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Crazyhorse

Galv, next best thing?

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Had to grind off quite a lot from a crosby chain joiner before it wouldn't jam, now the galvanised coating is gone. Can't get it re-galved here, at leased I don't think so, nearest is Akl. Anyone know of the next best thing? Top quality zinc paint?

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Avon have a rattle bed and are where we send the superboat gear. They do a great job.

 

But I'd just grab a can of Crown cold galvanising. It's pretty much the same as CRC Zinc-it but better.

A quick squirt = Done.

One squirt, then dry then another quirt = Done better.

It drys fast.

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How much did you grind off i have some 8mm short link i want to join and i cant get the joiner in just too tight.was wondering if it was the right joiner as it has an imperial number stamped on it.was assured it was correct one

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A Crosby link? Chains ropes and anchors warned me that it would need some grinding, wasn't prepared for so much but tried it through the gypsy and no problem. They are imperial size so needs some sanding to get them to be able to move freely like any other link with metric chain but I am sure still very strong. Problem is, the galv comes off, obviously so needs galv paint.

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The mob that made metric joiners in Italy followed the path many manufacturers up that way have, they knew trying to compete with china wasn't worth it so simple stopped making them. The same as the Bruce anchor.

 

The only 2 other places outside the east where they are made is France and the Texas in Trumpland. The French ones are nice but cost about the same as your boat, even billionaire superboat owners have bulked at the price.

 

The ones you lads have are Texans so as the entire world is wrong we're luckily the Americans made then correctly using them feet and inches things. Hence the imperial markings. These are made by a mob called Crosby.

 

Being imperial can mean they are a mm maybe 2 different to the metric equivalent but that is zero worry thru a anchor winch. Winches can take one or 2 size wobbly, within reason, links and be fine. If you get a run, as little as 4 in a line on some winches, then you are likely to have issues.

 

A few years ago Crosby, originally Canadian owned, made them in their Canadian foundry. As china has taken most of the bread and butter items and the Canadian foundry was getting very long in the tooth and struggled with the newer very high grade fittings china is not that interested in making the call was to build a new foundry. As a massive part of their business was in the US they built the new plant in Texas. The new plant was designed to use a lot of the old molds..... or so everyone thought. The plant was built and the molds send down from Canada only to fit someone cocked up and many molds didn't fit, including the missing link, 'C Link', molds. So they had to build new ones, which is why NZ had none for about 4 months. When they did the new molds they made the lettering stand out a tad more then the old molds.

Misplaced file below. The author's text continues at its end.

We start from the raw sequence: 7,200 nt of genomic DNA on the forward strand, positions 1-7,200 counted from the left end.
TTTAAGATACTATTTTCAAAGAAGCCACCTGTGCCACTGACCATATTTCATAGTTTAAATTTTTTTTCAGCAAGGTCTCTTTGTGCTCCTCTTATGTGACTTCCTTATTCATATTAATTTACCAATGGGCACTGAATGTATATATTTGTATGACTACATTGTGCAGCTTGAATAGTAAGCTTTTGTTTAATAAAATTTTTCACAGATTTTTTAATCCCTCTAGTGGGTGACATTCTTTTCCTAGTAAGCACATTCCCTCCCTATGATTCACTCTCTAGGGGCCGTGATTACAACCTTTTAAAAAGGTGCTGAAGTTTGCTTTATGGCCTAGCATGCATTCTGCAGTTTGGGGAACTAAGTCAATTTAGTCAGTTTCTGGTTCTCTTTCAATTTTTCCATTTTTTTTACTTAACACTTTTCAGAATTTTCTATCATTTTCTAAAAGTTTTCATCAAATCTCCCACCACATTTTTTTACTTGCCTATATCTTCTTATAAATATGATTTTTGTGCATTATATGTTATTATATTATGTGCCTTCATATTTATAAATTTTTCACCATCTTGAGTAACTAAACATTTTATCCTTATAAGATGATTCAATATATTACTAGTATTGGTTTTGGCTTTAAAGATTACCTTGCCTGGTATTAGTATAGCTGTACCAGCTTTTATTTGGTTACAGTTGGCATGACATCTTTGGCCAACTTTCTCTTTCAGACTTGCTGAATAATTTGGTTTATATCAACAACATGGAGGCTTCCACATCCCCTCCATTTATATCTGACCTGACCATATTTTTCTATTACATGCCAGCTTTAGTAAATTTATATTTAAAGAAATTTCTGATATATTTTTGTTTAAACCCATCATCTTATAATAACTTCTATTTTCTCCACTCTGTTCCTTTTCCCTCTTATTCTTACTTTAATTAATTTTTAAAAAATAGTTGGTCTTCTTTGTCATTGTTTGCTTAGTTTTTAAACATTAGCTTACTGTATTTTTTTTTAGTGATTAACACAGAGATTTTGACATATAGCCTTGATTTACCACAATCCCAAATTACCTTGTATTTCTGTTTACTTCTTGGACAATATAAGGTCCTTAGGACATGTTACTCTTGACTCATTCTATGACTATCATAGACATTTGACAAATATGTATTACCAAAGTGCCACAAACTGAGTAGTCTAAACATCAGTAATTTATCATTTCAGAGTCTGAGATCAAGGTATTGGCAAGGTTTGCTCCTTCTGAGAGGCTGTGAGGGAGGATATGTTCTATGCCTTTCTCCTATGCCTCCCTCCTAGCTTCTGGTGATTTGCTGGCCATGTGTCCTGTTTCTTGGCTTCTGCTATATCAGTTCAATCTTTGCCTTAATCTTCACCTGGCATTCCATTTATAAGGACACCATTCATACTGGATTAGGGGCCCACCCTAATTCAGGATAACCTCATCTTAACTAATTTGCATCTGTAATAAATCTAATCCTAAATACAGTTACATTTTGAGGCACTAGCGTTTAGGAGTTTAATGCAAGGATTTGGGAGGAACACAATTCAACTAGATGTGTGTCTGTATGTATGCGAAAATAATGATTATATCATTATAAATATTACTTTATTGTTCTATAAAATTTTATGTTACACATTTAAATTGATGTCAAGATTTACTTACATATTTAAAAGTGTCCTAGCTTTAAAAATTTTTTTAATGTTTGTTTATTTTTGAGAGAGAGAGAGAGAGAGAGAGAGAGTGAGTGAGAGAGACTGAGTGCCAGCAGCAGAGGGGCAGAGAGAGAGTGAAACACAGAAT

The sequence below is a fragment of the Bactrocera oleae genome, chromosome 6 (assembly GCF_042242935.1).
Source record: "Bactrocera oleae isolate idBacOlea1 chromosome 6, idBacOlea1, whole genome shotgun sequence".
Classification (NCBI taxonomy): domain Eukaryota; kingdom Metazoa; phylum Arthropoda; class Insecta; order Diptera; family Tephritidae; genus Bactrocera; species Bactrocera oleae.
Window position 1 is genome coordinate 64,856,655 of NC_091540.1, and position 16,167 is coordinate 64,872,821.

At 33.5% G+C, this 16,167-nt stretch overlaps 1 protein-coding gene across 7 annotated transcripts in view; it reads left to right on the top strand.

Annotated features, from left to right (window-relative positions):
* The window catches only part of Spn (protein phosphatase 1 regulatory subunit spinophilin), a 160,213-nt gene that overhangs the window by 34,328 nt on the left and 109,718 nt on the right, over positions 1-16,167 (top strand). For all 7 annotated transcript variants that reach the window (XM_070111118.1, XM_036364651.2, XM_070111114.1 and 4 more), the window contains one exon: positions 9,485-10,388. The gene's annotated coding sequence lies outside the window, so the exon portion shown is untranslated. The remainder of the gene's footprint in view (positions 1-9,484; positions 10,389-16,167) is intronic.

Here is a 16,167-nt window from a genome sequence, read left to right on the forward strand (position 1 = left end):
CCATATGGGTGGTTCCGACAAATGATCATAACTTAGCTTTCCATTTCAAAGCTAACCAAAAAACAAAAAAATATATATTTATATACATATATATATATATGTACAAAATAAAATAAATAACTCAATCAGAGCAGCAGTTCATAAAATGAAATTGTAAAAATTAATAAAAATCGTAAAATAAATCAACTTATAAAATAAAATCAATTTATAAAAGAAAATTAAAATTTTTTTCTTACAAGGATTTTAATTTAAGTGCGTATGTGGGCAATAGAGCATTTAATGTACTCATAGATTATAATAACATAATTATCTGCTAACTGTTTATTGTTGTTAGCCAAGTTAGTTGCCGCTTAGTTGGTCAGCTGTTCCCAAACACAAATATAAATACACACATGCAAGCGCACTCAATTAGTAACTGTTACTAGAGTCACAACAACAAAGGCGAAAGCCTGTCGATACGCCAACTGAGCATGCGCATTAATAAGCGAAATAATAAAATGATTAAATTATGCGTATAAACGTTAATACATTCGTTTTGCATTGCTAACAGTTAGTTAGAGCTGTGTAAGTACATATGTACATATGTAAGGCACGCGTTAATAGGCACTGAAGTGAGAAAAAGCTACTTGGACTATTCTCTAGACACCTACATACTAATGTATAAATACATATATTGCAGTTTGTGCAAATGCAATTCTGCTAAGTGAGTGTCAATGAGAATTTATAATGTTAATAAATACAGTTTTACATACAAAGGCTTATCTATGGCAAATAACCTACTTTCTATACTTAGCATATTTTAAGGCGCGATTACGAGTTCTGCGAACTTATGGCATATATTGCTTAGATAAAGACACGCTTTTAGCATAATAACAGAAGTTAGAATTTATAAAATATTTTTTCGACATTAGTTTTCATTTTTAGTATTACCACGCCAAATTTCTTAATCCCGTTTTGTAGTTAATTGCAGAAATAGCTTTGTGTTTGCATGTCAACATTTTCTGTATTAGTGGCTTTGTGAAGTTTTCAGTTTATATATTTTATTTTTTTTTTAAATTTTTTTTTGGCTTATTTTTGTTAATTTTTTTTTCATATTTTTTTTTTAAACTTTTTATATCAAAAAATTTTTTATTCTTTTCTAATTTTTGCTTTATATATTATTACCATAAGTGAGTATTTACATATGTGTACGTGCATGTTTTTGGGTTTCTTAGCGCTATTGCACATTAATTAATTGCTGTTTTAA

As the world tightens up, machinery get better and costs get watched we now have chains a smidgen skinnier than they used to be. Doing that means 2, 3 or on BIG chains 50-60mm or more less bar needed to form each link. If a manufacturer can save 2mm per link on a 8mm anchor chain that would mean they use around 2000mts of bar stock less in just what they supply NZ alone each year, so worldwide 2mm is a massive saving for them....and hopefully us.

 

But in getting that tiny smidgen skinner, which is zero worries for winches as they mostly only work on inside length, it means whomever made the new CLink molds made the lettering a tad to high to slide through like they used to.

 

And there you lads are........

 

We have seen the odd link out of Asia which was OK but generally most are far far weaker than even the shittiest chains. You can easily tell the crap links as they are oval and grey coloured where the good ones are oval and grey coloured. Hence looking for some form of traceability can tell you if you have a good one or a salvage waiting to happen.

 

We have never seen a stainless steel one we'd use or even give to an arsehole. All we have seen, which includes every one we have seen in NZ, are about as strong as dunny paper after a week in the bowl. But there is good money to be made selling them and people think SS is some wonder product so they are being sold. Luckily most boats never ever put the loads on their system the owners think they do.

 

Do ya see why I get told I should get out more? :) :)

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Yep, a full moon knotty...need lots of chains! Well, I for one had no idea that the lettering I sanded off today was because they had made some new molds. We cut a lot off. Moving the links of chain either side of the joiner would see them jam. They couldn't move in a lateral direction which ment the crosby was too thick so out with the angle grinder. I think I need to post a photo tomorrow and see what you think?

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